Title: Modeling the pathways of oceanic heat and glacial meltwater on the continental shelf of the Amundsen Sea, Antarctica

Abstract: Difficult sea ice conditions in the Amundsen Sea (AS) have delayed the mapping of its oceanic structure until 1994. The data revealed that warm Circumpolar Deep Water (CDW), typically associated with the Antarctic current offshelf, is found throughout the AS and comes in direct contact with its ice shelves. Research in the following years confirmed the AS as a hotspot for glacial mass loss, but our understanding of the coastal circulation remains plagued by gaps in bathymetry, lack of satellite altimetry, and limited data outside of the summer period. To complement existing modeling efforts, we developed a regional model for process-oriented studies of ice shelf-ocean interactions in present times. The model resolves explicitly the oceanic mesoscales (O(5km)) and the vigorous melt-driven overturning circulation inside ice shelf cavities (aka the 'meltwater pump'). The model experiments show that basal melting rates (and their spatial distribution) depend closely on the circulation within the cavities, with topography having a major influence on the pathways of heat, the fraction of heat extracted, and the overall residence time of the cavity. The meltwater pump has, in turn, a large impact on the AS and represents ~45% of the coastal volume transport. We estimate that approximately half of the CDW on the shelf circulates through the ice shelf cavities. The outflow from ice shelf cavities is typically concentrated along the western edge with velocities ~20cm/s and a vertical extent of a few hundred meters. The bulk of the meltwater-laden outflow is ultimately transported toward the Ross Sea and likely contributes to its observed freshening over the last decades. However, the model suggests that a fraction accumulates over a period of ~10 years in areas such as the Dotson Trough where large-scale topographic recirculations are observed. Overall, these features of the meltwater pump affect profoundly the spatial distribution of micronutrients such as iron and contribute to the exceptionally high biological productivity of the polynyas in the Amundsen Sea.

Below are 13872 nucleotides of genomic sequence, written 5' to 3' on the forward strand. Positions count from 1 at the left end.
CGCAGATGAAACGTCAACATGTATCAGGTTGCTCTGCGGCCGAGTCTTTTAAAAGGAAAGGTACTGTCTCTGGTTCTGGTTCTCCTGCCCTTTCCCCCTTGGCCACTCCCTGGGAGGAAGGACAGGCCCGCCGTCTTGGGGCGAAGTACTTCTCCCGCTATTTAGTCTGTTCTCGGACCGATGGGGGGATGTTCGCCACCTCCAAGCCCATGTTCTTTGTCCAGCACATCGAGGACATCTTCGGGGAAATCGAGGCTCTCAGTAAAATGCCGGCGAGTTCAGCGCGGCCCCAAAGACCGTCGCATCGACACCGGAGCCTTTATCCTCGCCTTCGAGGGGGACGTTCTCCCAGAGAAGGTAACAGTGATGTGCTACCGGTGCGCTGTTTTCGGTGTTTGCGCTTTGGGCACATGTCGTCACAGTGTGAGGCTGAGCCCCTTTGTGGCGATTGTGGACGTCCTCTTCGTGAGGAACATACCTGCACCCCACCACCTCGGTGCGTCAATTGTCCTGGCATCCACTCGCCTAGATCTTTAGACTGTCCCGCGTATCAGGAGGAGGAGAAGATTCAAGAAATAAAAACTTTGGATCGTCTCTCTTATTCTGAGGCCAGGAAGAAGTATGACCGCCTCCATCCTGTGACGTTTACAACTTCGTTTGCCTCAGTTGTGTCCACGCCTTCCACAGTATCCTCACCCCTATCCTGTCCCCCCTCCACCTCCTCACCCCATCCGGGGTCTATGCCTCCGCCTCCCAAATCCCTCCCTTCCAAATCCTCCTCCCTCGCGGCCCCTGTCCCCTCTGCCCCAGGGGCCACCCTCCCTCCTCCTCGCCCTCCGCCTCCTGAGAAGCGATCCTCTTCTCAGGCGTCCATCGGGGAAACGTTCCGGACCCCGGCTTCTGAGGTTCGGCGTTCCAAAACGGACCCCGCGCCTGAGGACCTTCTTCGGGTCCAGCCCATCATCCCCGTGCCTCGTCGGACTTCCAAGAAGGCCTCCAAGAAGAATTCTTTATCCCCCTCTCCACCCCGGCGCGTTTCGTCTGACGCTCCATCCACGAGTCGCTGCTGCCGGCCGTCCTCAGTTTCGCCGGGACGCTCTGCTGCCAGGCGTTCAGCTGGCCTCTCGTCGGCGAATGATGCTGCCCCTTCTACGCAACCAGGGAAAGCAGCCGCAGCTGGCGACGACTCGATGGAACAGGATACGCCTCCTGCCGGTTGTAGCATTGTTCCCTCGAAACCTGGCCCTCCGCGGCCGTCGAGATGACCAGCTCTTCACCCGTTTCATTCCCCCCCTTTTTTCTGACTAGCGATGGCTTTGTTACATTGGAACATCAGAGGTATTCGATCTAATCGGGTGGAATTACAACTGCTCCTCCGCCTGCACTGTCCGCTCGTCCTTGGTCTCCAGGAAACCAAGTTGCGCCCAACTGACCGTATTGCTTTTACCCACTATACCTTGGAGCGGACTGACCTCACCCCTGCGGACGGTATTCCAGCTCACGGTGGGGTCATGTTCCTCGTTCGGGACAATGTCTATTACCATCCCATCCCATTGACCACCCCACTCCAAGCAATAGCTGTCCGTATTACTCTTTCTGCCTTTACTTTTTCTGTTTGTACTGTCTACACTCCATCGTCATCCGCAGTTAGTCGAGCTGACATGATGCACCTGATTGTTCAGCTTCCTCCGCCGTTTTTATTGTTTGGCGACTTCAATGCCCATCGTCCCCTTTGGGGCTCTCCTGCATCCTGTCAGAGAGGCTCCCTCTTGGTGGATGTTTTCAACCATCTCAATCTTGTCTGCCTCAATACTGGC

Speaker Information
Pierre St-Laurent
Research Scientist
Center for Coastal Physical Oceanography
Old Dominion University
Eric Rignot
Date and Time: 
Tuesday, January 15, 2019 - 3:30pm
The Jenkins Room | Croul Hall 3101